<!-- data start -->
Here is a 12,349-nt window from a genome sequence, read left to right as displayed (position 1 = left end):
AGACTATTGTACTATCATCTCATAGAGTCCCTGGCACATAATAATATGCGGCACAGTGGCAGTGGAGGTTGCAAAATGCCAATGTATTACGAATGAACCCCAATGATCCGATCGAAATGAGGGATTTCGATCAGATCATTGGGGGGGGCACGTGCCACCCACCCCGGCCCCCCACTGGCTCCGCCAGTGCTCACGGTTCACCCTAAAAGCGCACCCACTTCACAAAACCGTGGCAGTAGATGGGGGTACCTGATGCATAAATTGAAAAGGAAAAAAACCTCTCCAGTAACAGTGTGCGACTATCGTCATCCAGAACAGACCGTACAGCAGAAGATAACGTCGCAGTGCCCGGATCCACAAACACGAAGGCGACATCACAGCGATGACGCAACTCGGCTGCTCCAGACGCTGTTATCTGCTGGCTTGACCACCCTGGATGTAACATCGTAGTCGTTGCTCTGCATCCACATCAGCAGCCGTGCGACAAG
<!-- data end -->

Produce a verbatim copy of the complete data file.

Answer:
Here is a 12,349-nt window from a genome sequence, read left to right as displayed (position 1 = left end):
AGACTATTGTACTATCATCTCATAGAGTCCCTGGCACATAATAATATGCGGCACAGTGGCAGTGGAGGTTGCAAAATGCCAATGTATTACGAATGAACCCCAATGATCCGATCGAAATGAGGGATTTCGATCAGATCATTGGGGGGGGCACGTGCCACCCACCCCGGCCCCCCACTGGCTCCGCCAGTGCTCACGGTTCACCCTAAAAGCGCACCCACTTCACAAAACCGTGGCAGTAGATGGGGGTACCTGATGCATAAATTGAAAAGGAAAAAAACCTCTCCAGTAACAGTGTGCGACTATCGTCATCCAGAACAGACCGTACAGCAGAAGATAACGTCGCAGTGCCCGGATCCACAAACACGAAGGCGACATCACAGCGATGACGCAACTCGGCTGCTCCAGACGCTGTTATCTGCTGGCTTGACCACCCTGGATGTAACATCGTAGTCGTTGCTCTGCATCCACATCAGCAGCCGTGCGACAAG